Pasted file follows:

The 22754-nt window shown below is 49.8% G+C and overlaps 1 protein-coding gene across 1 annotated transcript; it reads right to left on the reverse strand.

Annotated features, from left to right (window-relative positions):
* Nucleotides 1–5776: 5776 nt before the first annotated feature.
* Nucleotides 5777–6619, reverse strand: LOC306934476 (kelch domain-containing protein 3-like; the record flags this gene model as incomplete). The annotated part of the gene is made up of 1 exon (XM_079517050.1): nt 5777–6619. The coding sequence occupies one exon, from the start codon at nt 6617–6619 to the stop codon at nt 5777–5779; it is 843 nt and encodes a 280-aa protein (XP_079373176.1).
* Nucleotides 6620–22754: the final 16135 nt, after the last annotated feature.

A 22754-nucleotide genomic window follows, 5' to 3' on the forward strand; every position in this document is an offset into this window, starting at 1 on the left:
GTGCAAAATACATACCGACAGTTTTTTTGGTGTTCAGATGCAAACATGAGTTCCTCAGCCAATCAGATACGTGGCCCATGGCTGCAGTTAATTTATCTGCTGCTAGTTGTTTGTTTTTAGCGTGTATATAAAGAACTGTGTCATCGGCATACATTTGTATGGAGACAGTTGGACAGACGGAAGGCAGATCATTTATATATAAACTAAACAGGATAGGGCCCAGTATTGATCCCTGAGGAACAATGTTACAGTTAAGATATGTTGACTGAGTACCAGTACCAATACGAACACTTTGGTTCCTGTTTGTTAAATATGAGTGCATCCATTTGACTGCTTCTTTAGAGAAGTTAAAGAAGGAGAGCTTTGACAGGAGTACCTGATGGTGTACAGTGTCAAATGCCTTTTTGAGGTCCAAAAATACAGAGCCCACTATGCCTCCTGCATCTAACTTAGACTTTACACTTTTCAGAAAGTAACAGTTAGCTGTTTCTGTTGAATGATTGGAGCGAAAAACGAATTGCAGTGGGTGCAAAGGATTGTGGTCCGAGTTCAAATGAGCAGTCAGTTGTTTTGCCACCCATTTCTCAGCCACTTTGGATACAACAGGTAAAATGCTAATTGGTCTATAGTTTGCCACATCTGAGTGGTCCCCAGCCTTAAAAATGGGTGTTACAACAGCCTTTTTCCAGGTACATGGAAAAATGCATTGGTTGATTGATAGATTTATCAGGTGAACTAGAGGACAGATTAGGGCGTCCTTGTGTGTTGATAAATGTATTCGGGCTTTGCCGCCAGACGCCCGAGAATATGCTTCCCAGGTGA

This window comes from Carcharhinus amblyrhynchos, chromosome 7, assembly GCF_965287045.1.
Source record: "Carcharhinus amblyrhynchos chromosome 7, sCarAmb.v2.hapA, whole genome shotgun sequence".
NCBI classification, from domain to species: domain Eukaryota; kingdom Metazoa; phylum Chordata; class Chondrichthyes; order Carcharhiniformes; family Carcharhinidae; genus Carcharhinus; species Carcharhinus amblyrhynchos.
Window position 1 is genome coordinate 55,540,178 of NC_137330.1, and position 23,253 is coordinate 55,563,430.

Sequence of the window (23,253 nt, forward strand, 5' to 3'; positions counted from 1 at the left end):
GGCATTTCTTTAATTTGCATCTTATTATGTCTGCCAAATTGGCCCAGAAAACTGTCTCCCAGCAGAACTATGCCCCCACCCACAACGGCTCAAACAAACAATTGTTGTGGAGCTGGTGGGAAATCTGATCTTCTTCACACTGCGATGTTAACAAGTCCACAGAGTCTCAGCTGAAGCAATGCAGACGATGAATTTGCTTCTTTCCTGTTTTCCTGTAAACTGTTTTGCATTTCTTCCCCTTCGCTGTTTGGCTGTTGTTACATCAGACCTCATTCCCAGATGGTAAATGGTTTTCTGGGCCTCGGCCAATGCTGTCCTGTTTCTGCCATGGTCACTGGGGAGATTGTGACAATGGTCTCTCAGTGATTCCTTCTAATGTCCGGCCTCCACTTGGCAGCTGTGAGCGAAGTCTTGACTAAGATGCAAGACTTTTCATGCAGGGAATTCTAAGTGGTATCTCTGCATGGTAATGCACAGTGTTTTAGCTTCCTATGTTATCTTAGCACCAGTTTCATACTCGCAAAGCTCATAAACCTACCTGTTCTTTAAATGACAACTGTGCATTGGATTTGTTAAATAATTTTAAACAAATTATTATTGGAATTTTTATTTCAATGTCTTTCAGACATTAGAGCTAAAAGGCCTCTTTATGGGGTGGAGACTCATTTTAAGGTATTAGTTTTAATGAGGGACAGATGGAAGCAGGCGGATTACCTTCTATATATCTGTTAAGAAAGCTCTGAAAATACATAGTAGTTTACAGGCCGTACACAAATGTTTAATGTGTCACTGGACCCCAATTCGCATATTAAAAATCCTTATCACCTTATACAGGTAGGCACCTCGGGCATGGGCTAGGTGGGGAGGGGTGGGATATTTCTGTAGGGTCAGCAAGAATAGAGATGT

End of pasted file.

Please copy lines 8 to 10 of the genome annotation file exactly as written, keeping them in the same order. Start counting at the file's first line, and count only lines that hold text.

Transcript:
This window comes from Carcharhinus amblyrhynchos, chromosome 7, assembly GCF_965287045.1.
Source record: "Carcharhinus amblyrhynchos chromosome 7, sCarAmb.v2.hapA, whole genome shotgun sequence".
NCBI classification, from domain to species: domain Eukaryota; kingdom Metazoa; phylum Chordata; class Chondrichthyes; order Carcharhiniformes; family Carcharhinidae; genus Carcharhinus; species Carcharhinus amblyrhynchos.